Open portfolio site DeviantArt will launch a new commissioning platform soon that aims to make the process of buying and selling illustration and design work easier. While DeviantArt is most associated with art niches such as manga and sci-fi, the company aims DreamUp to a broad church that offers a wide range of illustration styles and branding projects such as logo design – plus motion-focussed artworks such as storyboards. And unlike 'crowdsourced' spec-work sites such as 99designs, DreamUp uses a traditional one-to-one setup that ensures all work you do for clients is paid for.

"99 Designs is a huge pain point in our community," says DreamUp lead product manager Chinmay Lonkar. "We want to do something very separate."

DreamUp is also different from the likes of Behance in that it has a commissioning system built into the site. Artists on DreamUp have a portfolio of their best work – which can be a subset of their wider work on DeviantArt or created specifically (using DreamUp requires a DeviantArt account, but there's no need to host your portfolio on that site or use it at all beyond what you need for DreamUp). Artists also state their pricing – and while any price can be listed, Chinmay says that DreamUp will be informing clients when they start up that the cost of illustrations on the platform begins at $200. This should hopefully keep out the 'can you design my logo for a tenner?' chancers.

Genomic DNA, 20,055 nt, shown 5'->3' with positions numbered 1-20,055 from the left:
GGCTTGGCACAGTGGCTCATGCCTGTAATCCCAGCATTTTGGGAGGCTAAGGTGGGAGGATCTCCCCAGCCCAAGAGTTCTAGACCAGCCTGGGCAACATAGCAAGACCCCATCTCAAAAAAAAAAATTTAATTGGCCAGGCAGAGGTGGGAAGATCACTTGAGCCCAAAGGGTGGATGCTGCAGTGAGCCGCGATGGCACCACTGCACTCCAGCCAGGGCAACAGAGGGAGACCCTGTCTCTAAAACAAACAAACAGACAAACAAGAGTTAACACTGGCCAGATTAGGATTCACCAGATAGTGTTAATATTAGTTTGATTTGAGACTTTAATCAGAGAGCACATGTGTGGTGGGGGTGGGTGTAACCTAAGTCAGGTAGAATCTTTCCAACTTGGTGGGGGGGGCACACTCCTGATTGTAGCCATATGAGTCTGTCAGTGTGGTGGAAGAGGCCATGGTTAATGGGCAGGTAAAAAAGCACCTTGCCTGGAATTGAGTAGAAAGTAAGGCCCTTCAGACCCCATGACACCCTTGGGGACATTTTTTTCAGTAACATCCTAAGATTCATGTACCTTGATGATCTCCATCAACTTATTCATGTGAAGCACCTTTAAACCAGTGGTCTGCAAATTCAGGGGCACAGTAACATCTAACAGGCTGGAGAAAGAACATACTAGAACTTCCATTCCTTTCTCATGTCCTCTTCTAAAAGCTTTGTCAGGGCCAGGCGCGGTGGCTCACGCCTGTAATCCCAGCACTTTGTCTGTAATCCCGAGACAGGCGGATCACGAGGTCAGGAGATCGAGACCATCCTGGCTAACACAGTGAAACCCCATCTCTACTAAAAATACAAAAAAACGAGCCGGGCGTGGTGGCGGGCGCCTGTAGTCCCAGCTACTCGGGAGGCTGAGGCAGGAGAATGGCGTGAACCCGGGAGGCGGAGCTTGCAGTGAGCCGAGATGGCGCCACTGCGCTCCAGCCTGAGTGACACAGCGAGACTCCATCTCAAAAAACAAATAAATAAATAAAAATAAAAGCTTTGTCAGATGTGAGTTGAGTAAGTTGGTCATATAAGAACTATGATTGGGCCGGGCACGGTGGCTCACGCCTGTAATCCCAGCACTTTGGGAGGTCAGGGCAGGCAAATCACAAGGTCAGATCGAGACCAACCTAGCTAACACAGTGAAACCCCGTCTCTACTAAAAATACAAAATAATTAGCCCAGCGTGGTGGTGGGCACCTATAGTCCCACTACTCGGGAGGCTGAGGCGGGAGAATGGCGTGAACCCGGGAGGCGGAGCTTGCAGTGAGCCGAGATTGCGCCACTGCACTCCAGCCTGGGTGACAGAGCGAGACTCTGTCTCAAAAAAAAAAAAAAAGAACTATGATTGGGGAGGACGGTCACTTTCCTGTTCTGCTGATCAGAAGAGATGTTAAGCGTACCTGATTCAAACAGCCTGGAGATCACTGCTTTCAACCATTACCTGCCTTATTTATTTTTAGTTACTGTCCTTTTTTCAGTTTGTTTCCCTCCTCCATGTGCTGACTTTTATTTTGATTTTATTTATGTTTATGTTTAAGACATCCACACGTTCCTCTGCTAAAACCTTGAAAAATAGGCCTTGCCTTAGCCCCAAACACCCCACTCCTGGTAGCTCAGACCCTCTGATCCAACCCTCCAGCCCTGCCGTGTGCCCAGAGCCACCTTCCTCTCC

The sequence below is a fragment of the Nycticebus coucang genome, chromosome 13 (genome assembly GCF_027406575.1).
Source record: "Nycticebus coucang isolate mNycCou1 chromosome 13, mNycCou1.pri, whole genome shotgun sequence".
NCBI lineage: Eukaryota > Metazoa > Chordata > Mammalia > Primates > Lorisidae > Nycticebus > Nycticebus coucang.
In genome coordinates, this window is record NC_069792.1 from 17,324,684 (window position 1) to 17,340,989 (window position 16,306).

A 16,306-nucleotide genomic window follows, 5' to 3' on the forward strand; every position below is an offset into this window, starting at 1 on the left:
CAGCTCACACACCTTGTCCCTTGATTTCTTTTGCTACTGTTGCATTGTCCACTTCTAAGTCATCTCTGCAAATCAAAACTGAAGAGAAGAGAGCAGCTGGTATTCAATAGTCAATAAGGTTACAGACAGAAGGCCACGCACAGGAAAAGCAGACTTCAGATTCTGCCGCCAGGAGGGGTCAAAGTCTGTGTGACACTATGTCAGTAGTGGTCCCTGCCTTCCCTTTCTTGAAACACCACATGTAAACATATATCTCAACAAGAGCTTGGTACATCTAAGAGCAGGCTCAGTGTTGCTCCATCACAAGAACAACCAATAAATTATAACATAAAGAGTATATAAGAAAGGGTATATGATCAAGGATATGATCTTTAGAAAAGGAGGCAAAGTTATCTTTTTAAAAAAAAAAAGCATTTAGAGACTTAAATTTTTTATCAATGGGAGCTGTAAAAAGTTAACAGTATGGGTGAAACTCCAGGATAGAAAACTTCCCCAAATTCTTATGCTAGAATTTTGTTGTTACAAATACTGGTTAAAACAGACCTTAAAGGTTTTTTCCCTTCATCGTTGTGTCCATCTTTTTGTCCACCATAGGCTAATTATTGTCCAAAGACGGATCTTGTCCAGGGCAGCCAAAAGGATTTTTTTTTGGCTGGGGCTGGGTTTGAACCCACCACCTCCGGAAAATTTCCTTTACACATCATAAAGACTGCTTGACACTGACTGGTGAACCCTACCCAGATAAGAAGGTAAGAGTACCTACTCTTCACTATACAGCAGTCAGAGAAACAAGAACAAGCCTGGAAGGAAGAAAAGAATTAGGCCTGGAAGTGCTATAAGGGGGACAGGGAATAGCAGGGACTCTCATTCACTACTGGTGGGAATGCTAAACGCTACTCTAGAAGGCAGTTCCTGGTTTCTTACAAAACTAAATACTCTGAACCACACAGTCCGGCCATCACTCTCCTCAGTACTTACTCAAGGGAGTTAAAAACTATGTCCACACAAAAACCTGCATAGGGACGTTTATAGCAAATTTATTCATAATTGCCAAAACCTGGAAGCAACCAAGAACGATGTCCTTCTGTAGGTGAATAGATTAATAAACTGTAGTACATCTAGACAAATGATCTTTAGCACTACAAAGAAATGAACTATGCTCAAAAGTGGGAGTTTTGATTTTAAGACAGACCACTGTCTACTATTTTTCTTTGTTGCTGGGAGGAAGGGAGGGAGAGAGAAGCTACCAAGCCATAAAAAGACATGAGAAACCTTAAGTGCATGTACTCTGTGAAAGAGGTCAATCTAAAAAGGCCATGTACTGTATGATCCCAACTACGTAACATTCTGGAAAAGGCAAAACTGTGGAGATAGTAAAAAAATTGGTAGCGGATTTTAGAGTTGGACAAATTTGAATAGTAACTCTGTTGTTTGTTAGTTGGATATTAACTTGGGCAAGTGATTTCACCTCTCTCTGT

DreamUp's commissioning system from the client's side

When a commission is accepted by both client and artist, the funds are kept by DreamUp. When the final artwork or design is uploaded and the client approves it, the funds are transferred to the artist and the client can download the artwork. Disputes are handled by DeviantArt's customer service team.

Currently in a private beta that only invited artists can participate in, Chinmay says DreamUp is "investigating difference curation mechanisms" to ensure the platform includes only high-quality professional creatives. One possibility he mentions is a relatively small one-off registration fee, which he insists isn't to make money but to keep out timewasters.

Other future plans include artists being able to notify potential clients when they're booked up or on holiday, and for clients to be able to hire multiple creatives for a collaborative projects. Artists will be able to share work-in-progress shots with clients, and phases payments will allow artists to get paid for stages such as sketches or parts as a project progresses. Chinmay says this last feature is their immediate focus, with others to follow.

Unlike 'crowdsourced' sites DreamUp appears to treat both artists and clients with respect, and we hope to see the site launched fully and new features added in the coming months.